The situation in Syria gets worse every day as the world looks helplessly on, unable or unwilling to directly intervene in this terrible conflict. There have been more accusations of massacres by forces loyal to President Bashar al-Assad and the fighting and killing continues throughout the country.
Russia will be the big loser in all of this- Anthony Manduca
Assad never wanted a negotiated settlement ever since peaceful protests erupted in Syria almost 18 months ago. His immediate reaction was to crack down savagely on protesters simply because they were demanding political reform.
Like Libyan dictator Muammar Gaddafi, Assad’s tactic has simply been to kill his opponents to retain power, regardless of the number of casualties involved. Unfortunately, the situation in Syria is not as ‘simple’ as it was in Libya; it is proving more difficult to overthrow Assad, and the international community is worried about the regional consequences of outside intervention.
A large portion of the blame for the world’s inaction over Syria lies squarely with the refusal of Russia and China to take any action at the UN.
Unfortunately, the Russians and Chinese have, on a number of occasions, vetoed UN Security Council resolutions condemning the Syrian regime’s crackdown on its own people and threatening sanctions on Damascus. These resolutions never even mentioned military intervention, yet they were still vetoed by these two countries.
Russia, which has close political, economic and military ties to Syria, still refuses to see the bigger picture in this whole crisis and apparently believes Assad can actually remain in power through military means.
This is a very short-sighted interpretation of events; Assad will eventually be overthrown and Russia will be the big loser in all of this. China has chosen to follow Moscow’s line of thought in this crisis, which is unfortunate but not at all surprising. Like Russia, Bejing will lose influence in the Arab world as a result of its refusal to help stop the oppression in Syria.
However, the time has come for outside intervention, if necessary without UN backing. Although it is always better to have military action sanctioned by the UN, sometimes unilateral action becomes inevitable to stop further bloodshed or genocide. This has happened before, such as when Nato intervened in Kosovo.
There is a limit to how long the world can just watch in horror as atrocities are committed in Syria. We have to keep in mind that the Syrian military and pro-Assad militias have been particularly brutal in this conflict.
Thousands of people have been killed as air strikes and heavy artillery are used against civilian areas. It is estimated that if the current level of fighting continues, the number of casualties could reach 30,000 to 40,000 by the end of the year.
On Thursday, Syria’s neighbours – trying to cope with more than 200,000 war refugees – asked the UN Security Council for urgent help in coping with the growing humanitarian crisis. Turkish Foreign Minister Ahmet Davutoglu told the UN that his government had already spent more than €240 million to build 11 refugee camps. He said Turkey, already home to 80,000 Syrian refugees, can only handle 20,000 more.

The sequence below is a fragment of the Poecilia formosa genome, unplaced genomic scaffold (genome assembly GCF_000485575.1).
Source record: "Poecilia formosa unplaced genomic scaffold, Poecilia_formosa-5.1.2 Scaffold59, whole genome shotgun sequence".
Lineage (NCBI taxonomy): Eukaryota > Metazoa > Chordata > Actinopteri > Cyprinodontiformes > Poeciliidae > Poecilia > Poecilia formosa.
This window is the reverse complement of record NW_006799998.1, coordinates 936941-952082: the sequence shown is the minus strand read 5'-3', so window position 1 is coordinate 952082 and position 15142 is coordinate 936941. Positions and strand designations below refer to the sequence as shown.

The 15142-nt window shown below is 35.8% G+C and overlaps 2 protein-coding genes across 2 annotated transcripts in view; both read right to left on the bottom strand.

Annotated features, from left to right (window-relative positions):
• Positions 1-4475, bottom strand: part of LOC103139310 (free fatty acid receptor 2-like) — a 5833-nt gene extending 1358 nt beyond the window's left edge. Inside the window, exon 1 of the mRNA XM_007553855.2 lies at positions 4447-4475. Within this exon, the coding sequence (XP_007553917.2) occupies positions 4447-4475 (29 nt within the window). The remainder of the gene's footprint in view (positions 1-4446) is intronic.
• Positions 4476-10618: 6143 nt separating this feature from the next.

Davutoglu also claimed there were two million displaced people inside Syria and urged the UN to establish buffer zones to protect them.
Jordanian Foreign Minister Nasser Judeh also pleaded for help, telling the UN Security Council his country could not cope with the more than 70,000 refugees inside its borders.
Lebanon, which has had to absorb 56,000 refugees from Syria, has been directly affected by the unrest in Syria and there have been violent clashes between Sunni Muslims and pro-Syrian Alawites in the northern town of Tripoli.
“Lebanon is the most vulnerable of all Syria’s neighbours, it has the most intimate close links with Syria,” Fawaz Gerges,director of the Middle East Centre at the London School of Economics, was quoted as saying by the Financial Times.
Hopefully, the international community will finally realise that some sort of direct intervention in Syria is urgently required. A number of leaders have certainly become more critical of Damascus in recent days, which is encouraging.
Last week, for example, Egyptian President Mohammed Morsi told a Non-Aligned Movement summit in Teheran: “Our solidarity with the struggle of the Syrian people against an oppressive regime that has lost its legitimacy is an ethical duty as it is a political and strategic necessity”.
Morsi also said it was the international community’s duty to intervene to stop the killings in Syria. Unsurprisingly, these comments prompted a walkout by the Syrian delegation, and embarrassed Morsi’s Iranian hosts, who support the Assad regime.
In another welcome move, French President Francois Hollande announced that France is to recognise a provisional government set up by opposition forces.
Hollande also echoed a statement by US President Barack Obama – who has been somewhat silent over Syria recently – that any use of chemical weapons by Damascus would mean immediate international military intervention.
There are a number of options available to the global community to stop the bloodshed in Syria and these do not necessarily include direct air strikes against the regime or sending in troops. What should be seriously considered at this stage is the setting up of no-fly zones and no-drive zones – enforced by Nato and the Arab League – which would prevent both air strikes and armoured divisions being used against the Syrian people.
Safe havens for civilians within Syria should also be considered. Diplomacy has been tried and failed; now it is time to act.
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